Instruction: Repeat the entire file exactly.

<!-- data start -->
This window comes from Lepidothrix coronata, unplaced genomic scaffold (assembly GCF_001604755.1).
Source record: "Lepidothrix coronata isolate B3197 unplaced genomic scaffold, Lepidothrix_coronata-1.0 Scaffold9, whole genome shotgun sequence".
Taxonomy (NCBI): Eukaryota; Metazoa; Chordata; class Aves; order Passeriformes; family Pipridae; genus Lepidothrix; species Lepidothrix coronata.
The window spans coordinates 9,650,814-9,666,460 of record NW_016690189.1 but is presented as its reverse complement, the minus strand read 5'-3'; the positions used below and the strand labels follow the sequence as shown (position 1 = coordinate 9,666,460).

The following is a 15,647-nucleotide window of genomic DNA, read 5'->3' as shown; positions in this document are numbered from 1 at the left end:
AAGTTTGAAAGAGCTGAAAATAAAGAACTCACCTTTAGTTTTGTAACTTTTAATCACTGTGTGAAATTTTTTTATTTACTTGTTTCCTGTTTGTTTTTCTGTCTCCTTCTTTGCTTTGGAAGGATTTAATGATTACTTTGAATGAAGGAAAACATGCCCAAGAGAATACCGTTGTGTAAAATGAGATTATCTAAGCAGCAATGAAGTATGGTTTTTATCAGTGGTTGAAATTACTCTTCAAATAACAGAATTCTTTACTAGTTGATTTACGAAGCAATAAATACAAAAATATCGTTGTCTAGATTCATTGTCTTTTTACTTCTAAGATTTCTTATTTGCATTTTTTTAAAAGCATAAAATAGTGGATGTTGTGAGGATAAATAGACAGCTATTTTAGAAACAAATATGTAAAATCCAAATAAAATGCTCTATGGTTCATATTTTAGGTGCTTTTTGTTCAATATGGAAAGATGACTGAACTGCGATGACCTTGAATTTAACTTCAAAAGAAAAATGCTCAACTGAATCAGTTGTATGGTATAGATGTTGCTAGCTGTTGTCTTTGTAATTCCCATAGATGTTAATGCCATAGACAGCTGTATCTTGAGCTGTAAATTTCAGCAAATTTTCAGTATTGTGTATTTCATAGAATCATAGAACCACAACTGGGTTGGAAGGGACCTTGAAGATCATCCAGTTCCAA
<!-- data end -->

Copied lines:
This window comes from Lepidothrix coronata, unplaced genomic scaffold (assembly GCF_001604755.1).
Source record: "Lepidothrix coronata isolate B3197 unplaced genomic scaffold, Lepidothrix_coronata-1.0 Scaffold9, whole genome shotgun sequence".
Taxonomy (NCBI): Eukaryota; Metazoa; Chordata; class Aves; order Passeriformes; family Pipridae; genus Lepidothrix; species Lepidothrix coronata.
The window spans coordinates 9,650,814-9,666,460 of record NW_016690189.1 but is presented as its reverse complement, the minus strand read 5'-3'; the positions used below and the strand labels follow the sequence as shown (position 1 = coordinate 9,666,460).

The following is a 15,647-nucleotide window of genomic DNA, read 5'->3' as shown; positions in this document are numbered from 1 at the left end:
AAGTTTGAAAGAGCTGAAAATAAAGAACTCACCTTTAGTTTTGTAACTTTTAATCACTGTGTGAAATTTTTTTATTTACTTGTTTCCTGTTTGTTTTTCTGTCTCCTTCTTTGCTTTGGAAGGATTTAATGATTACTTTGAATGAAGGAAAACATGCCCAAGAGAATACCGTTGTGTAAAATGAGATTATCTAAGCAGCAATGAAGTATGGTTTTTATCAGTGGTTGAAATTACTCTTCAAATAACAGAATTCTTTACTAGTTGATTTACGAAGCAATAAATACAAAAATATCGTTGTCTAGATTCATTGTCTTTTTACTTCTAAGATTTCTTATTTGCATTTTTTTAAAAGCATAAAATAGTGGATGTTGTGAGGATAAATAGACAGCTATTTTAGAAACAAATATGTAAAATCCAAATAAAATGCTCTATGGTTCATATTTTAGGTGCTTTTTGTTCAATATGGAAAGATGACTGAACTGCGATGACCTTGAATTTAACTTCAAAAGAAAAATGCTCAACTGAATCAGTTGTATGGTATAGATGTTGCTAGCTGTTGTCTTTGTAATTCCCATAGATGTTAATGCCATAGACAGCTGTATCTTGAGCTGTAAATTTCAGCAAATTTTCAGTATTGTGTATTTCATAGAATCATAGAACCACAACTGGGTTGGAAGGGACCTTGAAGATCATCCAGTTCCAA